Ever since Geschwind and Levitsky1 published their article on asymmetry of the planum temporale of the human brain, there has been growing interest in the potential usefulness of this structure for the understanding of language lateralization in the normal brain and for the study of acquired and developmental disorders of language.2-7 From the beginning, however, there has been debate and confusion as to exactly what the planum temporale is. Should it include or exclude a second Heschl's gyrus, if present? What about the posterior branching of the sylvian fissures? Which one of the planes created by such branching constitutes the continuation of the planum temporale? The debate continues to this date and the problem has become more poignant with the realization that it is possible to get an estimate of the shape and size of the planum temporale from the reconstruction of images obtained by magnetic resonance imaging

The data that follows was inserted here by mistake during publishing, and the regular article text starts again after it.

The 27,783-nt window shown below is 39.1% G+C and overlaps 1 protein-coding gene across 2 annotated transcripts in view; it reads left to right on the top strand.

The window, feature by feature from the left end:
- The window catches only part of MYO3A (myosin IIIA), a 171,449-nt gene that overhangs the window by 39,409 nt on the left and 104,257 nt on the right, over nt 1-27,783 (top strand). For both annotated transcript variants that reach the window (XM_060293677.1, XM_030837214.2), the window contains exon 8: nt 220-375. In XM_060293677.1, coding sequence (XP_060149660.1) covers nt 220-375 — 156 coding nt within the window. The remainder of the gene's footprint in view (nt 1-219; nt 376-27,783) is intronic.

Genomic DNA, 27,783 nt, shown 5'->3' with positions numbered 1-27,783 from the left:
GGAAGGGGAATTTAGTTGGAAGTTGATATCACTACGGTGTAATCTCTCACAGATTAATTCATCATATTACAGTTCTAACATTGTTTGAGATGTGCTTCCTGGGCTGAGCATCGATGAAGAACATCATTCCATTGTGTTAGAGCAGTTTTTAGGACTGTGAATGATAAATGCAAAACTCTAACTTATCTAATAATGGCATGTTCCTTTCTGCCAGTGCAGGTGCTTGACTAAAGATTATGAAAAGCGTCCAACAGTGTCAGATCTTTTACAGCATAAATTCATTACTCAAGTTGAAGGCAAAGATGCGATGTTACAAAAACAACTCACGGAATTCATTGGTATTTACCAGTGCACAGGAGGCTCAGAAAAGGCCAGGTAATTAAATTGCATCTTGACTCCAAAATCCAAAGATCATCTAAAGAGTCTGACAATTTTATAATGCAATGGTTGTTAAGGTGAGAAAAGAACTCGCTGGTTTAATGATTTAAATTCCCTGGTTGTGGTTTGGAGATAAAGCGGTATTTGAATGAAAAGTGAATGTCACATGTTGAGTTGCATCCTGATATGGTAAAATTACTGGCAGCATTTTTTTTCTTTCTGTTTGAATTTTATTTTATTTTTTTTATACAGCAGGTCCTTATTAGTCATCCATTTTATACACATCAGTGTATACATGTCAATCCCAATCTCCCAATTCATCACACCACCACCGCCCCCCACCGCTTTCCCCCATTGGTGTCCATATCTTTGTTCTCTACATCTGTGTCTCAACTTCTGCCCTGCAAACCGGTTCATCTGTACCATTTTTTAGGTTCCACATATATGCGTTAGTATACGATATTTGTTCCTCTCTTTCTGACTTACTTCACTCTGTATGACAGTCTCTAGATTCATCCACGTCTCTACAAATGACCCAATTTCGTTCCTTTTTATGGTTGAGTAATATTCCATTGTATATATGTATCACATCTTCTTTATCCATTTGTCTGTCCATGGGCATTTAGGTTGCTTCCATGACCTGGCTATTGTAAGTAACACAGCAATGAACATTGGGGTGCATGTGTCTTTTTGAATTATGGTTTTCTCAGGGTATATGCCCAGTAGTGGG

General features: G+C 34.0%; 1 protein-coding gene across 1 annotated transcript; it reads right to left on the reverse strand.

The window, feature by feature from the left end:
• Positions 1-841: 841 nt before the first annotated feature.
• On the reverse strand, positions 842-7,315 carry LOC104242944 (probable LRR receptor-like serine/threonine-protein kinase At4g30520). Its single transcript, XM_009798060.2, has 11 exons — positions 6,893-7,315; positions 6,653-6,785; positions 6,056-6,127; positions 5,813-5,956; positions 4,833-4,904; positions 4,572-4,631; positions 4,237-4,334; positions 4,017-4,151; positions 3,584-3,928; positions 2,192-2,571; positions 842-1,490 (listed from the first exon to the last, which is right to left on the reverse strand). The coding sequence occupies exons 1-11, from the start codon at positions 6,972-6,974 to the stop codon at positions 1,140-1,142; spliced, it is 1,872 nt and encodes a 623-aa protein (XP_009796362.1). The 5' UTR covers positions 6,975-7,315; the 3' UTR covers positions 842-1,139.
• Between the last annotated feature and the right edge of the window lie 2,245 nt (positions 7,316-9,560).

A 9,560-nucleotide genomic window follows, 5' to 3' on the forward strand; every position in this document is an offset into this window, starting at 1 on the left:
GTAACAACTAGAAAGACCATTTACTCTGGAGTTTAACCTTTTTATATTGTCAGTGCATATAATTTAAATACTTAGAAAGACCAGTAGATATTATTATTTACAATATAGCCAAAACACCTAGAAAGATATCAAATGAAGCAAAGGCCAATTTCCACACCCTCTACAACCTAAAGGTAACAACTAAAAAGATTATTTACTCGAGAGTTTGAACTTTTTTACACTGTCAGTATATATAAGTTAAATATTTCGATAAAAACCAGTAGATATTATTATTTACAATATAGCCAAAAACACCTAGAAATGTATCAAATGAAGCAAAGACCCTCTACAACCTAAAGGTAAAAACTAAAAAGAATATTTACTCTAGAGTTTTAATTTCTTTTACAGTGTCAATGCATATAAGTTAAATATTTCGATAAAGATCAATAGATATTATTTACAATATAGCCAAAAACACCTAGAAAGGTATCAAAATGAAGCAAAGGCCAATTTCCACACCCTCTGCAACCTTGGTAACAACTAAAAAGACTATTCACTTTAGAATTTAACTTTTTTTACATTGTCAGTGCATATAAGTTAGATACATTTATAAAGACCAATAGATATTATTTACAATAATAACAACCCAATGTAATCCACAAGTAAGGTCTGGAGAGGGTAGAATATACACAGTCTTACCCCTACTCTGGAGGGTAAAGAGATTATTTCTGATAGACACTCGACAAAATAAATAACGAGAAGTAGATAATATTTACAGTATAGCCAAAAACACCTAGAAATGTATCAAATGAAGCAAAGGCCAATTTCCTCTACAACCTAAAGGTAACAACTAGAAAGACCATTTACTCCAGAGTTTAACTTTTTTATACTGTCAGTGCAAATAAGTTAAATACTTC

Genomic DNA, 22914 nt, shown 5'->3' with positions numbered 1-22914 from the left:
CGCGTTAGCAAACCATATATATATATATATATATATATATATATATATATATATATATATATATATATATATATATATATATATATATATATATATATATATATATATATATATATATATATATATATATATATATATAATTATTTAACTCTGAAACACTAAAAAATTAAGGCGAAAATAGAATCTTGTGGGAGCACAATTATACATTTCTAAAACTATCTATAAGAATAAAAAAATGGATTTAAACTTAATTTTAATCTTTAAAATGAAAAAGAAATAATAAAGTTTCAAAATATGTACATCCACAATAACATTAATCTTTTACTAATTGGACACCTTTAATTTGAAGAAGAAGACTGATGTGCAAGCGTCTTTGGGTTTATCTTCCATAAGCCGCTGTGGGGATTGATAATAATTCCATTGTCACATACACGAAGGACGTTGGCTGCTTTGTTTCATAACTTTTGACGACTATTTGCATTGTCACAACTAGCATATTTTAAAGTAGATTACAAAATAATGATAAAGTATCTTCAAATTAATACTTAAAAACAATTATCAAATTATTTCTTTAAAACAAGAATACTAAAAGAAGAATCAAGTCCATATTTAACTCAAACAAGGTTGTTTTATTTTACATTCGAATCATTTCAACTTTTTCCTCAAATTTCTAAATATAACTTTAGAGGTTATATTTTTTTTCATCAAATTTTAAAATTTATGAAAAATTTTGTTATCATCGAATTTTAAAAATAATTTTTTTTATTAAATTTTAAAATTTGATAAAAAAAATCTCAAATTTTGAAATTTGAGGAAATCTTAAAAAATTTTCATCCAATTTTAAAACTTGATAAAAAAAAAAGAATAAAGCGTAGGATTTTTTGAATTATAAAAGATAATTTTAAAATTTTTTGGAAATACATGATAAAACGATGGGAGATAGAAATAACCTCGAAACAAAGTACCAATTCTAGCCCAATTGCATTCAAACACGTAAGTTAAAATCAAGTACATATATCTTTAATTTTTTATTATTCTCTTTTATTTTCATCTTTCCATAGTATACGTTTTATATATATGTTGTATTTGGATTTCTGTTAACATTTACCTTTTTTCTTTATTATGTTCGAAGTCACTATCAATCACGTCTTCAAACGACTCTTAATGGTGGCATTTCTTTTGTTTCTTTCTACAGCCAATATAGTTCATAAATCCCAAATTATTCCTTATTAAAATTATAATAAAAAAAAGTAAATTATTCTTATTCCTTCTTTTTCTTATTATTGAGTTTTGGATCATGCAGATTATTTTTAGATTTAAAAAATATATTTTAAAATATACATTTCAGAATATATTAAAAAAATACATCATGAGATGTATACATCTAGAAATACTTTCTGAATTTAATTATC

Galaburda AM. The Planum Temporale. Arch Neurol. 1993;50(5):457. doi:10.1001/archneur.1993.00540050011007
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